Scrapbook #6: The Philippines, part 3: Outside Manila

As much as I was fascinated by Manila, it was a relief to get out of the city for a few days and breathe some fresh air, and my family made sure to organize some trips for us. My first glimpse of a non-urban setting was when we spent a day south of Manila in Tagaytay, a popular town for city dwellers wanting a little break. It’s on the edge of Lake Taal, and we had lunch at a restaurant that overlooked a volcano jutting out in the middle of that lake. From a distance it looked too hazy and gentle to be something as destructive as a volcano.


After eating too much (i.e. just enough), we strolled around the grounds of a church looking out onto the most incredible landscapes. The countryside is a muddy yellow-green; I’ve never seen anything precisely that shade.




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Scrapbook #5: The Philippines, part 2: Manila

DSC07078(View from the 39th floor)

I landed in Manila at the break of dawn on a Tuesday morning and was that weird combination of delirious and adrenaline charged, too much so to really process where I’d landed and what I was seeing, and in many ways felt the same when I left less than two weeks later. I find it hard to pin down my thoughts on Manila itself. It’s a strange city. Huge, messy. What I call “Manila” is really Metro Manila, a series of cities connected by roads and highways, with no clear cut centre or downtown. The apartment I lived in for two weeks was in a glossier, Americanized part of Quezon City. We were on the 39th floor where my view was a jagged blend of various sizes of skyscrapers, multicoloured houses, slums, roads and the Pasig river, skinny and murky green.

(Street scene)

That first morning, in the car on the way to the apartment, we hit my first traffic jam of the city, and I wasn’t awake enough to realize that it would be the first in many, many traffic jams. The traffic in Manila is a sprawling, lazy beast, an entity unto itself. It’s hard to ignore if you spend any time within the borders of the city.The traffic is indicative, I guess, of how busy and chaotic the city is. Chaotic, but seamless too – cars straddle two lanes at a time and dart in front of other vehicles whenever there’s an opening. Buses and jeepneys barrel down the streets, and then screech to a stop to let passengers off. I didn’t witness any accidents, though, just many close calls.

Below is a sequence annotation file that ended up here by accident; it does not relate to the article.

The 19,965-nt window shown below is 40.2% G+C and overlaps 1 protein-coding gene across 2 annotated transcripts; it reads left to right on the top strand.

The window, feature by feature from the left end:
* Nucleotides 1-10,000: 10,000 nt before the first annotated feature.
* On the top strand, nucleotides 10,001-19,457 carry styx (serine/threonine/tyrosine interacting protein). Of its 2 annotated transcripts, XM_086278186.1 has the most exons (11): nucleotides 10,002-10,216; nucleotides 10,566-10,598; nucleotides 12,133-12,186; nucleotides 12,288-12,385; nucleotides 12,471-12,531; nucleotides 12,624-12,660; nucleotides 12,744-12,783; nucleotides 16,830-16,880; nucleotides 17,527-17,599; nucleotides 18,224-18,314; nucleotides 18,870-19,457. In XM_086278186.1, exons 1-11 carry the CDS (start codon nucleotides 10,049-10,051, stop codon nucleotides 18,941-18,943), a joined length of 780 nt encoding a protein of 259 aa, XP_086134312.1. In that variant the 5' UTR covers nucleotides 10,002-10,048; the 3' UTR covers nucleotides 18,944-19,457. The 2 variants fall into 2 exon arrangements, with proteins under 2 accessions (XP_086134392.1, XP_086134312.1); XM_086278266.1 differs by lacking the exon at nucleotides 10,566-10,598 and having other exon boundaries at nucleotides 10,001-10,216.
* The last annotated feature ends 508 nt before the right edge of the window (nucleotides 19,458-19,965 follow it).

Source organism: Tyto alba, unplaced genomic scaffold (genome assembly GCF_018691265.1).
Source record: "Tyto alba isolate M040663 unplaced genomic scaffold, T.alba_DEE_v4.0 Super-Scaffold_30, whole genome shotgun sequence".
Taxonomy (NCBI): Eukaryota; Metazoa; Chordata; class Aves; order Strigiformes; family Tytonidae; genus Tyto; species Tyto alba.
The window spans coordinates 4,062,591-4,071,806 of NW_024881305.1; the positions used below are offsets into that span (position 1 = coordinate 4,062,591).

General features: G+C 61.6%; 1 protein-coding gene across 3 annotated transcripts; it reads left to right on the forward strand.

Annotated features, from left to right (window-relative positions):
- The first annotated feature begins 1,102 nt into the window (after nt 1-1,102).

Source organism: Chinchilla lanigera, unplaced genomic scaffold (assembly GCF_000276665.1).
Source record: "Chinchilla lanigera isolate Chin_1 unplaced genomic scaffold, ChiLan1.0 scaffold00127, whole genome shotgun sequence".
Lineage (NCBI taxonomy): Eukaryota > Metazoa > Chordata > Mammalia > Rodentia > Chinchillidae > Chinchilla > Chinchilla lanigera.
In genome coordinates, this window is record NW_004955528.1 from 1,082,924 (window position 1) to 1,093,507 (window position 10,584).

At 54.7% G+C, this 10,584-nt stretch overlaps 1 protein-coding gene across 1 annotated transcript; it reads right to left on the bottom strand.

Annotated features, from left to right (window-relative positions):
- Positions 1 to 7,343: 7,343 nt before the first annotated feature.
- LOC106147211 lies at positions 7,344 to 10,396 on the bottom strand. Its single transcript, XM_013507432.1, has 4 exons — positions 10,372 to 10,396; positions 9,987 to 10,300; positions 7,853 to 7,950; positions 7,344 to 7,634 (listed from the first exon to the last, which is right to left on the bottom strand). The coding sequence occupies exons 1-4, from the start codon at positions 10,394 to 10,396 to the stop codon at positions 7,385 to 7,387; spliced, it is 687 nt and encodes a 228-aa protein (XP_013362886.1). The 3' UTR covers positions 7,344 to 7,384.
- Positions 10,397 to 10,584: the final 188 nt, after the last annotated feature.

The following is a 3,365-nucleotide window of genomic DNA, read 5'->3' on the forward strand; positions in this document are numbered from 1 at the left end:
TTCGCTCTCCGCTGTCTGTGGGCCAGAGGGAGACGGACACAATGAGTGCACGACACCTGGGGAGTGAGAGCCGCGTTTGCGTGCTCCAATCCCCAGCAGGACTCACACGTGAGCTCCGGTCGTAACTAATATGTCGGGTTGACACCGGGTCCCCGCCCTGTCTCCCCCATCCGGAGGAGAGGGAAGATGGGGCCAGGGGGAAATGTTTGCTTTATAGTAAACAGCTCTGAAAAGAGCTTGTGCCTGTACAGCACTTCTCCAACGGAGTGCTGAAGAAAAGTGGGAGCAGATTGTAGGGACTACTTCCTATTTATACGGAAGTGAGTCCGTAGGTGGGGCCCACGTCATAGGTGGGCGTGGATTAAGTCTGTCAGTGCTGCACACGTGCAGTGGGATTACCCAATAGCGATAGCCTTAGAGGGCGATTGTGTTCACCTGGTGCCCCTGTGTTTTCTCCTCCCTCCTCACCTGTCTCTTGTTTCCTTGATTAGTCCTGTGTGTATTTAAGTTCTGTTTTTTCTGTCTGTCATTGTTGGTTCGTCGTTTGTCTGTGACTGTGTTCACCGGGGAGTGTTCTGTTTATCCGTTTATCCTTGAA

(In Eastwood)

Mostly what you’ll find in Manila are extremes: extreme wealth, extreme poverty (although more weighted towards poverty) and all points in between. The area I stayed in, for instance, was as North American as could be. Eastwood is essentially a gigantic mall complex with stores like Marks & Spencer and The Body Shop, restaurants like McDonalds or TGI Friday’s. I will admit to having a really great burger at Johnny Rocket’s, an American diner replica, complete with jukebox and, mystifyingly, waiters and waitresses who broke into a dance routine every hour or so. The area was clean, safe, pretty, and I felt more like I was in California than the Philippines when I was there. It’s the kind of place where thoughtful relatives will make sure a North American will stay when they’re on their first trip to the Philippines to minimize the culture shock. Continue reading

Scrapbook #4: The Philippines, part 1: Some photos

I’m back in Canada after two weeks in Philippines. I have so many things to write about, but I’m jet lagged, still processing and looking ahead to a busy week back. If I don’t have time to pop in before the weekend, for those of you in Montreal, Andrew has an exhibit at the DHC as part of Nuit Blanche on Saturday and you should come by to see it.

Until later, here’s a selection of photos I took while I was away. There are more to come, along with details and context, but I’ll start with these highlights.

Hello again.







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Scrapbook #3: Mid-winter trip.

My parents moved to Canada in the seventies as part of a big wave of immigrants that decided to establish new lives in a different, welcoming country. They met and married in Toronto, had me, and remained. My father came from Greece, and I’ve been fortunate to visit the country often (and once for a long time). My mother, on the other hand, is from the Philippines, where I’ve never been. My mother hadn’t gone back in over 15 years herself, and last spring when she started talking about taking a trip I knew I had to go with her. I wanted to see the country where she grew up; I wanted to meet the other half of my family.

A trip to the Philippines is harder to coordinate than one to Greece, but we eventually got our schedules sorted out, and on Christmas Day I booked myself a ticket for a 20+ hour journey from Montreal to Vancouver and then Vancouver to Manila. I was excited, but this excitement promptly got swallowed up by day to day life. I worked a lot. I tried to write. We had houseguests and did typical Montreal things involving poutine and skating.


And now the trip is around the corner: I leave on Saturday. I arrive in Manila on Monday morning, where I’ll meet my mother, who has been there for a week and a half already. The weather will be very different from the snow and cold here in Canada, and I’m looking forward to this unexpected winter break. But other than the temperature shift, I have no idea what to expect. Either way, I’ll be arming myself with a camera, a notebook and my laptop. The trip is relatively short for such a long distance (two weeks), but I have a feeling it will be the kind that inspires many words, photos, feelings.

I’ll keep you posted. See you in a few weeks.